Realize that layoffs happen all the time. Employers know plenty of talented people lose jobs due to economic circumstances. Address the situation matter-of-factly, and move on to your selling points.
Sample language: As you may have recently read, ABC Company announced a restructuring program. Unfortunately, I was 1 of 99 employees laid off as a result. I have had time to reassess my strengths and am ready and well-situated to explore opportunities that leverage my background in [insert key areas of expertise].
Have an old work gap? Don't bother using valuable cover-letter space to talk about an absence that happened 7-10+ years ago. Most employers won't care.
Tips for writing a resume that explains an employment gap
Choose the right resume format
Probably the most effective way to smoothing over an employment gap is choosing the right resume format. Just like a cover letter, a resume should bring a candidate's most impressive qualifications to the surface. A work gap may be a part of your history, but it needn't be emphasized.
To that end, career experts traditionally suggested people with gaps try a functional resume. This style emphasizes skills over work history by pulling the former to the top of the document. With these qualifications standing out, former jobs (and the gap) assume a minor place with little detail. Enthusiasm for this format, however, isn't always shared by recruiters and hiring managers.
"Many hiring managers and HR professionals are immediately suspicious when they see a functional resume, and they often find them frustrating because of the extra effort involved in piecing together the applicant's career history," says Kelly Donovan, principal of Kelly Donovan & Associates, a firm that works with job seekers nationwide. "Not knowing if a particular accomplishment took place five years ago or 20 years ago makes it harder to decide whether you're the right fit for a position."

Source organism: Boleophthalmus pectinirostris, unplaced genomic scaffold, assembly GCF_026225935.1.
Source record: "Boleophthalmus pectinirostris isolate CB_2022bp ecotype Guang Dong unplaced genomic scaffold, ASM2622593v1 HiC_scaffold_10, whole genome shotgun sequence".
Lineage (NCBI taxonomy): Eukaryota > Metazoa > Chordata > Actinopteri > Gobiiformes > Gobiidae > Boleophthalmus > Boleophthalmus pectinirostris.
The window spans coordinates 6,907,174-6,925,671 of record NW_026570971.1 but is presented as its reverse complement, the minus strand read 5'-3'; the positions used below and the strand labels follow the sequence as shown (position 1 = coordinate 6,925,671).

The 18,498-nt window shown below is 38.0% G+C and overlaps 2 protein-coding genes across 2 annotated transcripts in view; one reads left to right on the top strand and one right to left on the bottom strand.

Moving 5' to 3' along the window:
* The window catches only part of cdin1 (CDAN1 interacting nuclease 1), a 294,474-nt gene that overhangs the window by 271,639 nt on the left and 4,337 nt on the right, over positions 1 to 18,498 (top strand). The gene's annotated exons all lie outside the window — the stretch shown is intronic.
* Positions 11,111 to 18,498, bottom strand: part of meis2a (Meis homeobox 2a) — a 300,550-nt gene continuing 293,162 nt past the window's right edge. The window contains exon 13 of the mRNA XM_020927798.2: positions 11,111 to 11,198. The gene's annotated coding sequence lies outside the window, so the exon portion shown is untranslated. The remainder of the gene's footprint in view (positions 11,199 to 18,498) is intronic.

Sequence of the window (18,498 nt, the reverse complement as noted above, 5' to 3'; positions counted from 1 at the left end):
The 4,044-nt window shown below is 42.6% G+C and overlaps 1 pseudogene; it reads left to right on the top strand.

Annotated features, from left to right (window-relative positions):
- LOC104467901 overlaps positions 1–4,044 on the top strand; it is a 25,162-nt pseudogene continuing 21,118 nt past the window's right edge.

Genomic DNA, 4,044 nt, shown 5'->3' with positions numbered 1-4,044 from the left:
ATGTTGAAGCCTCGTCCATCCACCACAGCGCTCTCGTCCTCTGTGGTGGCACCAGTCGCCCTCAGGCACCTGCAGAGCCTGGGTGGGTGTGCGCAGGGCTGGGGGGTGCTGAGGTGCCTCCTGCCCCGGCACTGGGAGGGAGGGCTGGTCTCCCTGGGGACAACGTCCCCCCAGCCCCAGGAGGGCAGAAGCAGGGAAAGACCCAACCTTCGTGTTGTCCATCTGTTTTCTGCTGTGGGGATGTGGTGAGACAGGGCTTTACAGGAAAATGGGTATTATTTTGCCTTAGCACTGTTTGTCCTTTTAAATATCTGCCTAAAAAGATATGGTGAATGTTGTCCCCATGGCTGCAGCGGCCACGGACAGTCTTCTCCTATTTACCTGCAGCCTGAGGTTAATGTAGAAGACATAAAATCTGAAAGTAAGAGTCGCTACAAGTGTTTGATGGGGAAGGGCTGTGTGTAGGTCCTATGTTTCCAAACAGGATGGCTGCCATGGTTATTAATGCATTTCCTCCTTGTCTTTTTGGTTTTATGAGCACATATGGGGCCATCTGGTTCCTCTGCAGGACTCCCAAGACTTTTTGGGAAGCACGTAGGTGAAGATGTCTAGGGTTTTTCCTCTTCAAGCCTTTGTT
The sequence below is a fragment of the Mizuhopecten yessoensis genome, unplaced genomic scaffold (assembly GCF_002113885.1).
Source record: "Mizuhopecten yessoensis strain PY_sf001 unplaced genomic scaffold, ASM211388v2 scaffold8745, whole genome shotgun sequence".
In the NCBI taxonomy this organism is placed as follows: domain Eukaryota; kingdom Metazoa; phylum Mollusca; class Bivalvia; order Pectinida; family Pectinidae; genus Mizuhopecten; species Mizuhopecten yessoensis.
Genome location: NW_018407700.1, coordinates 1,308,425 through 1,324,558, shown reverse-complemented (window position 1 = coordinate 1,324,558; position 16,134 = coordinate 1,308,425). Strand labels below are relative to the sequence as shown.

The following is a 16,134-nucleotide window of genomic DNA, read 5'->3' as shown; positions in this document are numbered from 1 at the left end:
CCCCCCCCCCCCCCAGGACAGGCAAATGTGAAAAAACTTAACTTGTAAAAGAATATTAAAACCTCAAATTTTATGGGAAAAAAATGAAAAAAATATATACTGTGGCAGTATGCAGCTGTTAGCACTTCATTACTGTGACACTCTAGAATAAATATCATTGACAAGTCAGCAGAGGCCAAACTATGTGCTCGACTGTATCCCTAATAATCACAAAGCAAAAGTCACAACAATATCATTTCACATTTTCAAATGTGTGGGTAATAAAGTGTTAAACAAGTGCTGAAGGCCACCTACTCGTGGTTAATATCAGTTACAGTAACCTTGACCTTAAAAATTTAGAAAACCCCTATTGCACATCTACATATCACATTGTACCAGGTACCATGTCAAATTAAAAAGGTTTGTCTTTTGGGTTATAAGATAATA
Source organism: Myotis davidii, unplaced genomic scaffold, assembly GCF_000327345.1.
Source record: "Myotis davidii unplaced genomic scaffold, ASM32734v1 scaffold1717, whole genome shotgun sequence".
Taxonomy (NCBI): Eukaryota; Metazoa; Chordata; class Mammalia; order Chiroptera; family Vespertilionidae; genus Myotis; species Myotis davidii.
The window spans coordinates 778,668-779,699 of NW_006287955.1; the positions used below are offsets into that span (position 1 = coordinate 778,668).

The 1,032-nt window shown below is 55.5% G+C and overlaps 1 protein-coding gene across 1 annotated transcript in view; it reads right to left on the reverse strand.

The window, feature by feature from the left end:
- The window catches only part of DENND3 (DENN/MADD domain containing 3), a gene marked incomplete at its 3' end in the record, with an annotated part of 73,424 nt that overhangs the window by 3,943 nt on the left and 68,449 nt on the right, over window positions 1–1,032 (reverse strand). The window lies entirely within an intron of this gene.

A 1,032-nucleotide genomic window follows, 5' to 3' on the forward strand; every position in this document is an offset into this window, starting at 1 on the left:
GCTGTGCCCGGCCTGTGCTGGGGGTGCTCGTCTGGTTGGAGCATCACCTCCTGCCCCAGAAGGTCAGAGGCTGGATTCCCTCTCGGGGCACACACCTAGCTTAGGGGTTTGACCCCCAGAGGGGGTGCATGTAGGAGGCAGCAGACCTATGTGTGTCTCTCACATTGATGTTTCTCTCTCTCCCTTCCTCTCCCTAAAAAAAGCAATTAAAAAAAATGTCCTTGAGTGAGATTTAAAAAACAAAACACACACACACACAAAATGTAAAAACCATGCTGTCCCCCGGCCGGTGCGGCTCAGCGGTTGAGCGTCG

Donovan also notes that ATSs(applicant tracking systems) are designed for chronological resumes. Depending on the system, the ATS might not see the information from your functional resume the way you intended.
Some job seekers opt for a combination resume, also known as the hybrid resume format. It blends elements of a functional resume with the easy-to-follow organization of a chronological one. Applicants list their greatest strengths and qualifications upfront through a professional summary and a skills section. A detailed work history then follows.
Own the gap
One option on a chronological or combination resume is to simply compile entries with dates and responsibilities when presenting work history. A hiring manager may or may not notice the unaccounted for time. If desired, a candidate can address the gap in the cover letter or be ready to answer questions if interviewed.
Donovan prefers "owning" the gap in your work history. She states, "I often use terms like 'working sabbatical' or 'family sabbatical' along with start and end dates. Within this listing, you can briefly describe what the sabbatical was for, along with anything career-related or noteworthy you did during that time, even if it only represented a small portion of your time."
For instance, she notes that if you've been out of the workforce for medical reasons for a year or less, you could say "personal sabbatical" and incorporate any relevant professional development, contract work, or volunteering during that time. For a long gap of several years, you could say something like "personal sabbatical for a health issue that is now fully resolved."
The bottom line
Each job candidate needs to decide for herself when submitting applications how she feels most comfortable dealing with an employment gap. Remember that all of your experiences contribute to who you are today. If you can confidently present yourself as someone worth getting to know, the chances are that employers will focus more on your future than on your past.